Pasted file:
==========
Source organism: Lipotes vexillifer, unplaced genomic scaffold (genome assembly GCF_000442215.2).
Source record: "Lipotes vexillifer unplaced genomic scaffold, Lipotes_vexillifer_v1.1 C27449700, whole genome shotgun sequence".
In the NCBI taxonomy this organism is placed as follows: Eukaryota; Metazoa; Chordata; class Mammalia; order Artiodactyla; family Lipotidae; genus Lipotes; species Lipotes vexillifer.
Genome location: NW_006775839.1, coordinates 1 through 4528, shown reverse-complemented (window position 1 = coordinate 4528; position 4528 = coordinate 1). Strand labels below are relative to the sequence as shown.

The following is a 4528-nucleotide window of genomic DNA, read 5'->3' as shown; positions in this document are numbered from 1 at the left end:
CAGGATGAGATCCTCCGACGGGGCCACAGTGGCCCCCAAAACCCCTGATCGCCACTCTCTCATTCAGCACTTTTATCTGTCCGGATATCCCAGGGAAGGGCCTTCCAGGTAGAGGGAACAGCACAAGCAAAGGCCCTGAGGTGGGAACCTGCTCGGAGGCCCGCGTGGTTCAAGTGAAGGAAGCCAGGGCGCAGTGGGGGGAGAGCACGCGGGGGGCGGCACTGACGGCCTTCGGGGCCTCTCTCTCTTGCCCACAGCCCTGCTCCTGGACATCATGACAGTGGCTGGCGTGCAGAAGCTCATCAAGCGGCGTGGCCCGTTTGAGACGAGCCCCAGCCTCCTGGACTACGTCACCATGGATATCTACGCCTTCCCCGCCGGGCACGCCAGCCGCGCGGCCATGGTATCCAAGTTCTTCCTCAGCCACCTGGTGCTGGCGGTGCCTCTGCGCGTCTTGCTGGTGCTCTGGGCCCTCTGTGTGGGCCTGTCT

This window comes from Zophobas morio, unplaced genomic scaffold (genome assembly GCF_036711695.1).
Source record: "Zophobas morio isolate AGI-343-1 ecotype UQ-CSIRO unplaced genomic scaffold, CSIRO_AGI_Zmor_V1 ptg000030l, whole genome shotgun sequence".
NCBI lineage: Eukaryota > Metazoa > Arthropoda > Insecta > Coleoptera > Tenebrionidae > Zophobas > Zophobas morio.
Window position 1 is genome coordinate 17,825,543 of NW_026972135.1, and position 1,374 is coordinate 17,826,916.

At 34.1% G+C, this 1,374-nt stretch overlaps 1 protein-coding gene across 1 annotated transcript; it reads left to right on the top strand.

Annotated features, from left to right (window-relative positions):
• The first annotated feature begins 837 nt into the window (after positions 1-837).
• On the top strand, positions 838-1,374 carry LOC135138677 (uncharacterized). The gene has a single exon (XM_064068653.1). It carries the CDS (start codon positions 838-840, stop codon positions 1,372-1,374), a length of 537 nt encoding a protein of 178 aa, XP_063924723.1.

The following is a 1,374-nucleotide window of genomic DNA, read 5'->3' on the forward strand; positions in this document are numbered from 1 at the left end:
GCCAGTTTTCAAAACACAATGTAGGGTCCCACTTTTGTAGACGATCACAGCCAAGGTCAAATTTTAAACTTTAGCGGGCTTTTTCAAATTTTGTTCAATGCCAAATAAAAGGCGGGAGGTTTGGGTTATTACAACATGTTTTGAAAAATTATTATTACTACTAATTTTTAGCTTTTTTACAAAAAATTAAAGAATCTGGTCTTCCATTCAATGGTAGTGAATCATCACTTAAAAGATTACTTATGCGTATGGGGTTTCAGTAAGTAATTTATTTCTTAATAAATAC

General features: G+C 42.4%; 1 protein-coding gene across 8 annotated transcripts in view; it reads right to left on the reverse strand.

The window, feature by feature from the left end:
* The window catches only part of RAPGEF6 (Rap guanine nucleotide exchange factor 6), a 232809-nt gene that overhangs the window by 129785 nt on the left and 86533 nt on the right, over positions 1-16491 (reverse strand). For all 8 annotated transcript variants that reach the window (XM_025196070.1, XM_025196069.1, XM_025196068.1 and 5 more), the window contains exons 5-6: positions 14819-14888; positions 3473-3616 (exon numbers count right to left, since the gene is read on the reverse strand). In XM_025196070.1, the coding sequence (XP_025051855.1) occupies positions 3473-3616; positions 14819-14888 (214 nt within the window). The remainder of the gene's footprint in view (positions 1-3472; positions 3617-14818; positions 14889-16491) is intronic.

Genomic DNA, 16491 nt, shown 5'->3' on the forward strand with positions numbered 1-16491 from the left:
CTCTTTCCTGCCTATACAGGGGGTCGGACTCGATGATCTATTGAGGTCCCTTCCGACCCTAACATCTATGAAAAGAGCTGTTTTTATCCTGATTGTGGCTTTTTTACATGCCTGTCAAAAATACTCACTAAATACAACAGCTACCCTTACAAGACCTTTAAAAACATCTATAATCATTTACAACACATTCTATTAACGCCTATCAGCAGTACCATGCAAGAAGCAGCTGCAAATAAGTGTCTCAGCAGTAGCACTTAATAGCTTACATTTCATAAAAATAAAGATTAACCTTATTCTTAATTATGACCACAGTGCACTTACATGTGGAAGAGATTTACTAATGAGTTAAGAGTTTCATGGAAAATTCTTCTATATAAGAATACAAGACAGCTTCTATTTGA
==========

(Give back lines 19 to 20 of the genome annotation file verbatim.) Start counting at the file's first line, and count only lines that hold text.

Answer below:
* The window catches only part of RAPGEF6 (Rap guanine nucleotide exchange factor 6), a 232809-nt gene that overhangs the window by 129785 nt on the left and 86533 nt on the right, over positions 1-16491 (reverse strand). For all 8 annotated transcript variants that reach the window (XM_025196070.1, XM_025196069.1, XM_025196068.1 and 5 more), the window contains exons 5-6: positions 14819-14888; positions 3473-3616 (exon numbers count right to left, since the gene is read on the reverse strand). In XM_025196070.1, the coding sequence (XP_025051855.1) occupies positions 3473-3616; positions 14819-14888 (214 nt within the window). The remainder of the gene's footprint in view (positions 1-3472; positions 3617-14818; positions 14889-16491) is intronic.

Genomic DNA, 16491 nt, shown 5'->3' on the forward strand with positions numbered 1-16491 from the left: